Research has shown time and again that music is beneficial to humans of all ages, but it makes a noticeable difference in the cognitive development of children and babies. Plants have been shown to grow better when they’re regularly exposed to music, and even adult humans find solace in listening to music when they’re particularly happy, sad, or angry. If music is beneficial to non-sentient beings like plants, does that mean music positively affects dogs, too?
Is Howling Actually a Dog’s Way of Singing?
When a wolf starts howling, the rest of the pack joins in one by one. Scientific research, while scant, has indicated that wolves do have a sense of pitch, so it’s possible howling is their way of producing music. When recordings of wolves howling were carefully broken down voice by voice, researchers noticed that each wolf had their own unique pitch and it seemed deliberate (https://www.psychologytoday.com/blog/canine-corner/201204/do-dogs-have-musical-sense) even if it wasn’t matching the first wolf’s pitch. To us, it sounds like cacophony, but to the wolves, they’re making beautiful sounds.
Do Dogs Prefer Certain Types of Music?
Animal shelters, veterinary clinics, and boarding kennels have mostly jumped on board with piping soothing music through the building to help quiet their canine charges. Classical music is a pretty safe choice because it’s soothing to almost every being regardless of species. There has been some research put into identifying the kind of music dogs prefer, and the results are fairly consistent across the board.
Their reactions to the different types were noticeable. Heavy metal made the dogs bark and appear agitated. Pop music didn’t produce behaviors that were any different than when there was no music at all. Classical music made them calm, reducing how much they barked and how quietly they rested. Wells concluded her study with the theory that dogs can be discerning like humans in regards to choosing what music they like.
Do Dogs Sing Along to Music?
There are loads of viral videos online depicting dogs howling along to music or their owners singing. It’s been shown there are certain types of music that are more likely to get a dog to start howling, and it doesn’t have to be horrible music, either. Wind instruments like clarinets and saxophones are far more likely to make a dog howl than any other instrument. However, holding a long note on a violin or through a singing voice can get a dog to emit a howl because long notes have a similar sound to a proper dog howl. Music with percussion instruments seemed to stress canines out, perhaps because they resemble the sounds of gun shots. Songs with vocals that have a lot of the word “no” were also not received as well by the dogs.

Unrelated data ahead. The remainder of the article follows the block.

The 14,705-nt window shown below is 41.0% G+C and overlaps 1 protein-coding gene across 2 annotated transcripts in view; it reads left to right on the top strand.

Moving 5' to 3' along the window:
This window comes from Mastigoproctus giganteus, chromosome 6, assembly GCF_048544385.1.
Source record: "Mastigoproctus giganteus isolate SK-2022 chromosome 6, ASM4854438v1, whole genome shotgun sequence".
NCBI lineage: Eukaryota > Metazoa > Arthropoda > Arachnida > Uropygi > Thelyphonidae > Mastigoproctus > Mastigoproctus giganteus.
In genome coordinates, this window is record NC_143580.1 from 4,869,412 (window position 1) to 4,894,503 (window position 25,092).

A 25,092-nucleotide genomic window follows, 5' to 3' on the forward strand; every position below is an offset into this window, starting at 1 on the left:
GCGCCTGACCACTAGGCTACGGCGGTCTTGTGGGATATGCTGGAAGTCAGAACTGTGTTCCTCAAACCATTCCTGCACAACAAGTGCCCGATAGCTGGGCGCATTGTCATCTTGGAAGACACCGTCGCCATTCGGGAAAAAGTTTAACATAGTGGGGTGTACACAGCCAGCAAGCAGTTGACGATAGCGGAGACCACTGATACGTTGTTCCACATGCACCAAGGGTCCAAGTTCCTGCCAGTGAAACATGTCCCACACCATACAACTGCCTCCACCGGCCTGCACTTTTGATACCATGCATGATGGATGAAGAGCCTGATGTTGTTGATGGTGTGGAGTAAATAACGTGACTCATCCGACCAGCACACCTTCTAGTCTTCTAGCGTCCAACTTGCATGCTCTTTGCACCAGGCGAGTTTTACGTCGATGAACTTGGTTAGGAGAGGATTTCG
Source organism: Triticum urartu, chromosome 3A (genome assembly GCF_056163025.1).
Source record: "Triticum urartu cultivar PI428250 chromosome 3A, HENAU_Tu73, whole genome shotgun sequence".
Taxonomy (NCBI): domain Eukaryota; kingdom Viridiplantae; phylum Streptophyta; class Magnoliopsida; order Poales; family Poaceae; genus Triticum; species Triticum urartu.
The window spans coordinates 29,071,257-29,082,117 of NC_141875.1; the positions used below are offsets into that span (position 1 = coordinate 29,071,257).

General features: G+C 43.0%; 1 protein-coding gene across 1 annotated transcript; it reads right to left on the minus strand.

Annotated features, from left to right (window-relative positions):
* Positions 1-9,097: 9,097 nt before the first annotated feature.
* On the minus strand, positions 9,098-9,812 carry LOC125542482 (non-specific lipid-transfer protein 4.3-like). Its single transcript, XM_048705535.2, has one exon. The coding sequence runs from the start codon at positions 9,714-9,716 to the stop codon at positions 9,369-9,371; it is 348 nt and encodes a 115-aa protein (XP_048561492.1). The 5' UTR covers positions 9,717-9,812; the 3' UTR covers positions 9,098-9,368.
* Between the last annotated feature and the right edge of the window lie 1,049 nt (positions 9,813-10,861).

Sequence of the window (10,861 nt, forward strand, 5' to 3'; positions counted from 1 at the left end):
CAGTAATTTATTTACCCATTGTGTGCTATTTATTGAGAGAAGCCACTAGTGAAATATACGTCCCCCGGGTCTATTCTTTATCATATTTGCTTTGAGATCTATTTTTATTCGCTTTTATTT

The Physical Effects of Music on Dogs
Classical music played a role in calming shelter dogs both physically and mentally, but does it have any more profound effects? A musician conducted a very small experiment on patients in a veterinary hospital, and her results showed harp music significantly reduced the heart rate of hospitalized patients. This indicates that dogs might be able to recover more quickly from injuries and illnesses when they’re given accompanying therapies like music.
Your dog might not care for jamming with you in the car (hanging their head out the window is much more fun), but playing some quiet music when they’re home alone during the day could make a difference in their anxiety levels. Skip the Metallica, though, and opt for something you would consider relaxing.